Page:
Martha Altman didn’t feel safe at the University of Colorado. She worked nights at the medical campus in Aurora, often leaving alone in the dark after clocking out at 5 a.m. She wanted to carry her handgun — she’s a licensed holder of a concealed-carry permit — but the university bans all firearms on campus.
So Altman sued, arguing that Colorado’s Concealed Carry Act also applies to universities. The trial court dismissed the case, but the Colorado Court of Appeals last week sided with Altman, holding that the university is subject to the same concealed-carry laws as the rest of the state and sending the case back to the trial court.
The decision came as a significant victory for gun-rights advocates, who have long contended that universities are actually safer when people other than psychotic killers carry firearms on campus. Still, that argument has rarely prevailed, given that the vast majority of U.S. universities and colleges prohibit the presence of guns.
Utah is currently the only state that allows handguns on campus and specifically prohibits universities from opting out of the state’s concealed-carry law. All Colorado universities have policies banning concealed-carry firearms on campus, but those rules are now likely to be challenged.
"Any campus gun ban has to be revisited and repealed in light of this court decision," said Jim Manley, an attorney with Rocky Mountain Legal Foundation who represented Altman, two other students, and Students for Concealed Carry on Campus.
Gun-control groups are urging the university to appeal the decision to the Colorado Supreme Court. The school’s Board of Regents is expected to take up the issue at its next meeting.
But the law doesn’t appear to be on the university’s side. The state’s 2003 concealed-carry law lists several locations where handguns are specifically banned, including K-12 schools, but says nothing about universities.
"The statute’s plain language applies to ‘all areas of the state’ and does not specify public universities in its list of exceptions," said Judge Robert Hawthorne in the April 15 opinion. "Had the legislature intended to exempt universities, it knew how to do so.’
The University of Colorado has had a firearms ban on the books since 1970. A year after the concealed-carry law passed, the Board of Regents reaffirmed its anti-gun rule on the belief that the law didn’t apply to universities.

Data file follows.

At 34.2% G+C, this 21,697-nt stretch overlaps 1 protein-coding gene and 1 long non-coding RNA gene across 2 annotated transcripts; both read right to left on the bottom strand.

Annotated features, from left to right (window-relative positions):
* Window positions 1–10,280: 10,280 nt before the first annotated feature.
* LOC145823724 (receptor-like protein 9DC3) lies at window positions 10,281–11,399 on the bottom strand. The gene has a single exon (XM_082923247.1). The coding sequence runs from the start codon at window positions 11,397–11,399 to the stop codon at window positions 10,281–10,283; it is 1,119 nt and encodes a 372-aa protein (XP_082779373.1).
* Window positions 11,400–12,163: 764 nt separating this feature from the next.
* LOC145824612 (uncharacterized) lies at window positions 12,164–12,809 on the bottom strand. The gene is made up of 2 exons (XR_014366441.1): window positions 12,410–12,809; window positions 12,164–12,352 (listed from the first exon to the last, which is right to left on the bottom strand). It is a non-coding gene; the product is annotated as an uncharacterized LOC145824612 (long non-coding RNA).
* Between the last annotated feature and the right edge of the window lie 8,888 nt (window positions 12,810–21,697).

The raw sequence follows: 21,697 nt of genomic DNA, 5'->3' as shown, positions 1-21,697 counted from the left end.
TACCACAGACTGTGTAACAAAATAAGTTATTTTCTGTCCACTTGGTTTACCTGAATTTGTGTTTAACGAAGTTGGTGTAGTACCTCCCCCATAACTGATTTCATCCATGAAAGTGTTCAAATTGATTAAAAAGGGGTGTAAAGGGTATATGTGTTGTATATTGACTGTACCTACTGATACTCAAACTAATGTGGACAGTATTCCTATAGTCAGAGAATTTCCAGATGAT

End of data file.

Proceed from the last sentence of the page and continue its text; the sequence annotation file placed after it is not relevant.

Forty states have laws giving citizens the "right to carry" firearms, but 24 of those prohibit permit-holders from bringing handguns on university property. Another 14 states leave it up to the universities to decide whether they want to allow concealed-carry on campus, according to Students for Concealed Carry on Campus.
Until recently, Colorado State University was one of a handful of schools to allow students with a concealed-carry permit to bring firearms on campus. For seven years, there were no concealed-carry incidents on campus. Students for Concealed Carry cites data from the universities’ websites showing that crime actually decreased at CSU during that period, while crime at CU increased.
"Clearly concealed-carry doesn’t cause the heightened risk, heightened accidents and heightened incidents that the Brady Campaign and others say it will," said Students for Concealed Carry spokesman David Burnett.
In February, however, Colorado State reversed its policy and approved a ban. Rocky Mountain Gun Owners and the local chapter of Students for Concealed Carry filed a lawsuit challenging the rule the day before the court of appeals decision.
"The only reason they changed their policy was peer pressure," said Manley. "Every other Colorado university had banned concealed-carry, so they thought they should do it."
The debate over the merits of concealed-carry on campus intensified after the 2007 massacre at Virginia Tech. Gun-rights advocates argue that the university’s anti-firearms policy offered no protection from the gunman, but that an armed student or professor might have been able to stop him.
Foes of concealed-carry argue that the presence of more weapons increases the odds of gun-related violence on campus. Paul Helmke, president of the Brady Campaign to Prevent Gun Violence, urged the University of Colorado to appeal the court ruling "to ensure that students and faculty are protected from the severe danger posed by loaded weapons on campus."
Altman insists the university has nothing to fear from licensed concealed-carry holders.
"It’s no different than if I’m carrying at a grocery store," said Altman. "Those who have gone through the process of obtaining a concealed-carry permit are not going to be the ones who start a gunfight at the O.K. Corral."
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